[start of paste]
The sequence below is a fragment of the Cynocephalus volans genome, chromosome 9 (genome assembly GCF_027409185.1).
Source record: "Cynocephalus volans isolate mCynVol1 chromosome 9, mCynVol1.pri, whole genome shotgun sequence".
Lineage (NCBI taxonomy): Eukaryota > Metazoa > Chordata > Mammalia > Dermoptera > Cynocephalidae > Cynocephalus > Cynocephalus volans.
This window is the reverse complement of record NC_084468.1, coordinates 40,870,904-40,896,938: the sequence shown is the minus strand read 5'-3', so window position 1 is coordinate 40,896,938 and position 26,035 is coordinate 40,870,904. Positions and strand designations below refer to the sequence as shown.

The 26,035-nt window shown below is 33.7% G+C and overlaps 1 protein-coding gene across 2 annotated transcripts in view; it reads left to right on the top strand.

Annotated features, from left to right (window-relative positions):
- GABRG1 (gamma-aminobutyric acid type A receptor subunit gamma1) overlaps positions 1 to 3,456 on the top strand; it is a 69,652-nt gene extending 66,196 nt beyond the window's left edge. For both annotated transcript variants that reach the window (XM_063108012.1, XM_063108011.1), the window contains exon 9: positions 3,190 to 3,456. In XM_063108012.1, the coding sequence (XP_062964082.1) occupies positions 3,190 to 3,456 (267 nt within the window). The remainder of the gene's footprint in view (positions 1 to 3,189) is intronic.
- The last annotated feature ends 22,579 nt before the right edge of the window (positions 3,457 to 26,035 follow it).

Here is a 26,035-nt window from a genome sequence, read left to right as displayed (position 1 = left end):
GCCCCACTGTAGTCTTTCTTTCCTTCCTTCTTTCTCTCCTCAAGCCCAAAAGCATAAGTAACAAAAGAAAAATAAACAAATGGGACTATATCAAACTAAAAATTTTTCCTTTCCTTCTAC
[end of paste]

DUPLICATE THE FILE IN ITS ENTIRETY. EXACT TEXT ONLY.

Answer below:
The sequence below is a fragment of the Cynocephalus volans genome, chromosome 9 (genome assembly GCF_027409185.1).
Source record: "Cynocephalus volans isolate mCynVol1 chromosome 9, mCynVol1.pri, whole genome shotgun sequence".
Lineage (NCBI taxonomy): Eukaryota > Metazoa > Chordata > Mammalia > Dermoptera > Cynocephalidae > Cynocephalus > Cynocephalus volans.
This window is the reverse complement of record NC_084468.1, coordinates 40,870,904-40,896,938: the sequence shown is the minus strand read 5'-3', so window position 1 is coordinate 40,896,938 and position 26,035 is coordinate 40,870,904. Positions and strand designations below refer to the sequence as shown.

The 26,035-nt window shown below is 33.7% G+C and overlaps 1 protein-coding gene across 2 annotated transcripts in view; it reads left to right on the top strand.

Annotated features, from left to right (window-relative positions):
- GABRG1 (gamma-aminobutyric acid type A receptor subunit gamma1) overlaps positions 1 to 3,456 on the top strand; it is a 69,652-nt gene extending 66,196 nt beyond the window's left edge. For both annotated transcript variants that reach the window (XM_063108012.1, XM_063108011.1), the window contains exon 9: positions 3,190 to 3,456. In XM_063108012.1, the coding sequence (XP_062964082.1) occupies positions 3,190 to 3,456 (267 nt within the window). The remainder of the gene's footprint in view (positions 1 to 3,189) is intronic.
- The last annotated feature ends 22,579 nt before the right edge of the window (positions 3,457 to 26,035 follow it).

Here is a 26,035-nt window from a genome sequence, read left to right as displayed (position 1 = left end):
GCCCCACTGTAGTCTTTCTTTCCTTCCTTCTTTCTCTCCTCAAGCCCAAAAGCATAAGTAACAAAAGAAAAATAAACAAATGGGACTATATCAAACTAAAAATTTTTCCTTTCCTTCTAC